Intelligence chief says it was mistake to reduce no-fly list

Director of National Intelligence Dennis Blair on Wednesday said he should not have given in to pressure to reduce the passenger no-fly list before the attempted Christmas Day bombing of Northwest Airlines Flight 253.

“The pressure on the no-fly list was to make them smaller … shame on us for giving in to that pressure,” Blair told the Senate Homeland Security Committee during a Wednesday hearing.

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“What is prudent is to put names on just in case and take them off when it’s justified,” he said. “The pressure [before the attempted bombing] was in the other direction. I should not have given in to that pressure.”

Intelligence and homeland security agencies have faced criticism for failing to place Umar Farouk Abdulmutallab, charged in the bombing attempt, on the no-fly list even though officials knew for months that the Nigerian student had terrorist ties and his father had warned U.S. authorities about his extremist behavior.

Abdulmutallab was added in November to the 550,000 suspects on a watch list kept by the U.S. National Counterterrorism Center, yet there wasn’t enough negative information about him, by intelligence standards at the time, to put him on the no-fly list.

Blair said intelligence agencies have greatly expanded the no-fly list since the failed attempt.

Senate Homeland Security and Governmental Affairs Committee Chairman Joe Lieberman (I-Conn.) thanked Blair for acknowledging the error and making efforts to correct it.

“I can’t thank you enough for what you just said,” said Lieberman. “We were using a standard that was legalistic … but we are at war.”

Blair said security officials in recent years felt pressure to pull back from tighter standards for traveling into the country.

“I think the pressure was going the other way … you have too many people on the no-fly list; there were questions about, ‘Why are you searching grandmothers?’ ” Blair said.

He called on Congress to provide pressure to keep the intelligence community vigilant. “We all learned from the tragedy of 9/11 … but we need to learn how to keep the pressure on when the crisis doesn’t happen, too,” he said.

Before the Christmas Day bombing attempt, members of Congress spent years complaining that too many people were being placed on the no-fly list. In 2004, Sen. Edward Kenney (D-Mass.) was stopped and questioned at airports on the East Coast five times in one month because his name appeared on the government’s secret list of suspicious travelers.

Administration officials acknowledged it was embarrassing to have continued to stop Kennedy but said it occurred because the name “T. Kennedy” had been used as an alias by someone on the list of terrorist suspects.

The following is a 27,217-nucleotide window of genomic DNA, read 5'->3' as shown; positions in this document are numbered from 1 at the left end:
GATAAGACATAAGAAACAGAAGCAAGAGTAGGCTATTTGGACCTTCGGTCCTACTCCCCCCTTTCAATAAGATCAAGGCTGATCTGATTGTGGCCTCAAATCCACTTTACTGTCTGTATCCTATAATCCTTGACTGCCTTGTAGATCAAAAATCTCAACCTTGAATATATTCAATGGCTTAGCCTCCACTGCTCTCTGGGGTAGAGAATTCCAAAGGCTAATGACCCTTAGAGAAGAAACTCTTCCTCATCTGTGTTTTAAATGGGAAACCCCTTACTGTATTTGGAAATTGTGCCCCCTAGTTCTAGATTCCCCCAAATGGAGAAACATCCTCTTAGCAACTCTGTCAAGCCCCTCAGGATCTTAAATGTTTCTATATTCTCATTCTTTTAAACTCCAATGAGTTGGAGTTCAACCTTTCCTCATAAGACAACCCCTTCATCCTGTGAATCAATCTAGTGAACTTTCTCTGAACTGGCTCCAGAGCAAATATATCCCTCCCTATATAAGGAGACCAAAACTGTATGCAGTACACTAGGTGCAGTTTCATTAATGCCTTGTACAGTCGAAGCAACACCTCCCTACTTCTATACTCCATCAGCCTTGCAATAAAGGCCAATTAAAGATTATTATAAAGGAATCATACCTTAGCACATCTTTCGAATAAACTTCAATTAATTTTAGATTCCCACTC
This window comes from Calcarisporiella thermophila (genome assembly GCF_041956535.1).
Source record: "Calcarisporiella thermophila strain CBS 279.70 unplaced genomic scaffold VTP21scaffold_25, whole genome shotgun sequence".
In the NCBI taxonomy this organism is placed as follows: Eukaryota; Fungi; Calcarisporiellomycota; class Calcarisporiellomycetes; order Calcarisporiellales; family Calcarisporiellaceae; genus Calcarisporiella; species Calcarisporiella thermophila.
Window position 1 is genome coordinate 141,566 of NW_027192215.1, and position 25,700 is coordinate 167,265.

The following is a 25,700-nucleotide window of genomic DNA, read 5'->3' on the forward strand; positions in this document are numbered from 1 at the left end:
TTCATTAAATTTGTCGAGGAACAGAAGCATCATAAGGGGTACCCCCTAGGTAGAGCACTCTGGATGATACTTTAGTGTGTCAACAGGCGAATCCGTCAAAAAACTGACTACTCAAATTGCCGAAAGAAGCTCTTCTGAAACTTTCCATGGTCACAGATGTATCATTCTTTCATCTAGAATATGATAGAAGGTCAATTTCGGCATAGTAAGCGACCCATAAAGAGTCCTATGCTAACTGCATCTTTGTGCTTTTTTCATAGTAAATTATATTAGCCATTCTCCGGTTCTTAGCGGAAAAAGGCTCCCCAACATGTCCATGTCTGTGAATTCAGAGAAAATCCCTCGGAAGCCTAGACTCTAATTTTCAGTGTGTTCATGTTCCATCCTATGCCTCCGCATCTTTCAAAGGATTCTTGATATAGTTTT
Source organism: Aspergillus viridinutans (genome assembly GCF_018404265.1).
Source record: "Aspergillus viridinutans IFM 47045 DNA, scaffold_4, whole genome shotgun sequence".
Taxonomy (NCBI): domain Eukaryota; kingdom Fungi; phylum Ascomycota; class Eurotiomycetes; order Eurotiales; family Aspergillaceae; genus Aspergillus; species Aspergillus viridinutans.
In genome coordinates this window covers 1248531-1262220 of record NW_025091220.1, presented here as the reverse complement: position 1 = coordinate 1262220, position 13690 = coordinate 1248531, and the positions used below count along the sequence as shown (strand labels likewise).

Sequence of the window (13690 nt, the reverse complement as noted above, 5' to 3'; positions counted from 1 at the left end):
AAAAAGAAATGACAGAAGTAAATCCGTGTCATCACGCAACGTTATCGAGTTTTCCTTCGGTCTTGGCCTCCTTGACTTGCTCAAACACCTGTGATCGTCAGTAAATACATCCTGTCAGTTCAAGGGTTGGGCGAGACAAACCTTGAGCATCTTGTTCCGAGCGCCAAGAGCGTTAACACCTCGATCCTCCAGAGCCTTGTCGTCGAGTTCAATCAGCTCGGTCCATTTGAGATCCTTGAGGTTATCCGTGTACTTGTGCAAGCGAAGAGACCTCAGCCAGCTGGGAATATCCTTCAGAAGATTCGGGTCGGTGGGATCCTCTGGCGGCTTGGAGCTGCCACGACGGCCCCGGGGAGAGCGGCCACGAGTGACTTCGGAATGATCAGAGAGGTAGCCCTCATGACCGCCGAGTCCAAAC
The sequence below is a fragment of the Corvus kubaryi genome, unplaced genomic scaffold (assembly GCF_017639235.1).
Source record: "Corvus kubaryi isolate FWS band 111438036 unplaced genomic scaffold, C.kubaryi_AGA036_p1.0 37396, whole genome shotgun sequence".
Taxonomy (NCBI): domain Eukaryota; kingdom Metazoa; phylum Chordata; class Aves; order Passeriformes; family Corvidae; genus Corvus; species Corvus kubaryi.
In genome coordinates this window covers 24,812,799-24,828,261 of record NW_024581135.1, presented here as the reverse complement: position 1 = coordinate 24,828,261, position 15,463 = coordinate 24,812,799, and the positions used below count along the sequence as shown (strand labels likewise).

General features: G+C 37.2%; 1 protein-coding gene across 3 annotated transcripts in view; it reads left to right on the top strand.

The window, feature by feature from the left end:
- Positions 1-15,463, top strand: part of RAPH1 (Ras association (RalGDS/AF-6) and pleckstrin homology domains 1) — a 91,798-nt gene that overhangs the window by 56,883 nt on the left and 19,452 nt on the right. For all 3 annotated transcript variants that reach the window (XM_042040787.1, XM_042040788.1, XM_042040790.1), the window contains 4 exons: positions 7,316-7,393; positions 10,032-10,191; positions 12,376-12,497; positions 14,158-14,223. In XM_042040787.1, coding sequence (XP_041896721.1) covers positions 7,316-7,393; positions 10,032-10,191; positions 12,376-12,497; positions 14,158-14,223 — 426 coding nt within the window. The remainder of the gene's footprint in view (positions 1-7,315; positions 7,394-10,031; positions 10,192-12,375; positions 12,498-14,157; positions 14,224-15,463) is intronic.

Blair, along with Counterterrorism Center Director Michael Leiter and Department of Homeland Security Secretary Janet Napolitano, also said they were not consulted on whether Abdulmutallab should be treated as a civilian criminal and read his Miranda rights or questioned by the recently created High Value Detainee Interrogation Group (HVDIG).

The Obama administration last year announced the creation of HVDIG, a new inter-agency squad for interrogating the highest-value terrorism detainees.

The group is housed at the FBI and reports to the National Security Council, not the attorney general and director of national security. The group, Obama said at the time, would make a case-by-case decision on whether to Mirandize detainees.

Blair suggested that Abdulmutallab should have been treated as a high-value terror suspect when the plane landed, which would have triggered questioning by special interrogators rather than civilian law officers.

“The FBI agent in charge at the scene,” in consultation with the Justice Department, made the decision to read Abdulmutallab his Miranda rights, Blair said.

There is a process for determining whether a person should be treated as an enemy combatant, Blair said, but it wasn’t used in this case.

Blair ducked a question from Sen. John McCain (R-Ariz.) about whether Abdulmutallab should be tried in civilian court or a military commission.

“I’m not ready to offer an opinion on that in open session,” Blair replied.

McCain leveled the harshest criticism of the hearing, calling the intelligence failure that allowed the near-takedown of the passenger jet a “terrible, terrible mistake” and demanding to know why no one has been fired, transferred or otherwise disciplined in the attempted bombing’s wake.

Recalling President Barack Obama’s promise to hold intelligence agencies accountable, McCain grilled Blair, even suggesting that he should step down.

In the Navy, McCain told Blair, who attained the rank of admiral, if something happens to the ship, the captain is relieved or suspended from duty.

“The captain is sometimes relieved and sometimes not relieved,” Blair responded, adding that he doesn’t “feel good” about the intelligence lapses and is working to fix them.

Both McCain and Sen. Susan Collins (R-Maine) expressed deep concern about the decision to charge Abdulmutallab as a civilian rather than an enemy combatant, which may have resulted in interrogators obtaining more information from him.

“I think it’s pretty clear that this individual did not act alone,” McCain said.

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Lieberman asked intelligence officials whether they have the ability to cross-check names throughout various databases in order to strengthen national security.

As he understands it, Lieberman said, while a lot of intelligence is amassed, there’s no mechanism to cross-analyze it via a search engine like Google.

Right now, Leiter said, the intelligence community lacks that kind of search capacity and has been working with private-sector companies to develop it and implement a similar product in a “matter of weeks.”